Tag Archive: Pepsi Next

Food Safety

Key FSMA Rules Continue to Languish at OMB, Months After Deadline

Taylor says to expect rules out of OMB in the ‘not too distant future’

by Helena Bottemiller | Apr 23, 2012

It’s been well over a year since the monumental Food Safety Modernization Act (FSMA) was signed into law and so far implementation has been riddled with speed bumps, not to mention funding woes.

lettucetesting-iphone.jpgFour of the most critical rules that Congress mandated the U.S. Food and Drug Administration to write and put in place — preventative controls for food facilities, preventive controls for animal feed facilities, the foreign supplier verification program, and the produce safety rule — were supposed to be out in January, so that the arduous rule making process could officially begin.

The rules are under review at the White House Office of Management of Budget’s Office of Information and Regulatory Affairs, which is a normal stepping stone for major regulations. What has stakeholders concerned is that they’ve now been there for five months, far longer than the 90-day limit.

Michael Taylor, Deputy Commissioner for Foods, told Food Safety News in late January that the rules were not stalled, but it was simply “the logistical challenge of getting this volume of rulemaking done and out the door at the same time.”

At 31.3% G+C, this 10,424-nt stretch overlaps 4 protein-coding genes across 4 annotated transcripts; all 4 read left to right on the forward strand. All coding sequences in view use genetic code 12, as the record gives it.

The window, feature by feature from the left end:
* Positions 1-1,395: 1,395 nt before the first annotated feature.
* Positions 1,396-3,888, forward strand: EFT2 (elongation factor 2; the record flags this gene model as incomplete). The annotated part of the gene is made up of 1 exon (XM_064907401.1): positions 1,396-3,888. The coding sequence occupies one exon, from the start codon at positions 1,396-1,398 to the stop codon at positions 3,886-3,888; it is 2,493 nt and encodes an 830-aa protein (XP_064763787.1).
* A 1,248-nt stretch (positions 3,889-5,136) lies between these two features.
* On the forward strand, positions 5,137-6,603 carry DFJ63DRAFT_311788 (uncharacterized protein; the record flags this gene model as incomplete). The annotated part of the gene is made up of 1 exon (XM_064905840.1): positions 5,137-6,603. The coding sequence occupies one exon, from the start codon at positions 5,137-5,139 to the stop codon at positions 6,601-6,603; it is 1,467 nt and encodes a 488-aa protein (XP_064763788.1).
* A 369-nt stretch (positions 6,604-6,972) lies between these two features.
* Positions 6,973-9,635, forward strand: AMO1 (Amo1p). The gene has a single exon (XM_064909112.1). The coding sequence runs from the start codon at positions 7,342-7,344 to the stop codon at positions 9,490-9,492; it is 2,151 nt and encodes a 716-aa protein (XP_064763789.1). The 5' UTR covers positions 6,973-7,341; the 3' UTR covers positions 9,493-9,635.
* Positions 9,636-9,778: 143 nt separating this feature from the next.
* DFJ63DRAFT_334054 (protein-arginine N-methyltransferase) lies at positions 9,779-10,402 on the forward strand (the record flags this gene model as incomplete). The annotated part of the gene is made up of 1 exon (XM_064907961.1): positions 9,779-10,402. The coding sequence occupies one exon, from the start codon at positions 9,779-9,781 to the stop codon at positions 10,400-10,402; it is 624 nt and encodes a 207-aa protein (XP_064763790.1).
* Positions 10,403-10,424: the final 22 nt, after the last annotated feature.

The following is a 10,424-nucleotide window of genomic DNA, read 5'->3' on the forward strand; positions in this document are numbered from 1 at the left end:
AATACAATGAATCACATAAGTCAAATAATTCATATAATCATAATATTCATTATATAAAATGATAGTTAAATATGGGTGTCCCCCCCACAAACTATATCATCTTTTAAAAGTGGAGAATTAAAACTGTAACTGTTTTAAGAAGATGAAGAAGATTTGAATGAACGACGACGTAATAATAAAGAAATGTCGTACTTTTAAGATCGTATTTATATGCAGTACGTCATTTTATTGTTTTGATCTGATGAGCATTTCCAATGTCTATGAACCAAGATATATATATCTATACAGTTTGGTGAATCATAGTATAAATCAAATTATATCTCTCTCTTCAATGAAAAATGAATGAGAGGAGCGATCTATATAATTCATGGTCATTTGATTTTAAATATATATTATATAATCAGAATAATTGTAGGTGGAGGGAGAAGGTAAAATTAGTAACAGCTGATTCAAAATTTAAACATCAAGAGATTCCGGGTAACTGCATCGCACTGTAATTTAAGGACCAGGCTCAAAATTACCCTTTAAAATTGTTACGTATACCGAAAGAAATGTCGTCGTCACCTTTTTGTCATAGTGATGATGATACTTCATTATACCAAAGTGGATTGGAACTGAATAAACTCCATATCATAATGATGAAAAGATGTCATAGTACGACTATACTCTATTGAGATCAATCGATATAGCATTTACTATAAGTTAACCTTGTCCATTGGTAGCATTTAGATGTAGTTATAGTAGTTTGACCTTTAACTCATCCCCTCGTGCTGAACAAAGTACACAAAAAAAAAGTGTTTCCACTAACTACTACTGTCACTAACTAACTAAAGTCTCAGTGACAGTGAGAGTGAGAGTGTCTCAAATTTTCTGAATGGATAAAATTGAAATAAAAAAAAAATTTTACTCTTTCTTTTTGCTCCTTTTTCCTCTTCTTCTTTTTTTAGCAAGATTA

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Pathogen Test Rapidly Hones in on Salmonella

by Gretchen Goetz | Apr 23, 2012
A new method of testing for Salmonella could shorten the time it takes to detect the bacteria in food samples.


Researchers at the Agricultural Research Service’s Quality and Safety Assessment Unit in Athens, GA are using a technique called surface-enhanced Raman scattering (SERS), in which light from a laser is directed at a sample specimen, whose interaction with the light produces a unique spectral pattern called a “Raman spectral signature.”
Scientists postulate that each strain of bacteria has its own unique signature that acts as a badge of identity for the bug.

Currently, bacteria are most often identified by their DNA fingerprint using a technique called PFGE, or pulsed-field gel electrophoresis. These PFGE patterns are then uploaded onto PulseNet, a national database that can be used to see if the strain matches any others in the system.

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For Some Wisconsin Grocery Store Sushi Bars, It’s Business As Usual

April 23, 2012 By

At Grasch Foods, an upscale grocery store in Brookfield Wis., the tuna Salmonella outbreak caused a minor blip in sushi bar sales and then things went right back to normal, according to Seafood Manger, John Edgerton.

Tuna Sushi Salmonella Bareilly Outbreak

Some Salmonella Bareilly victims report eating spicy tuna sushi.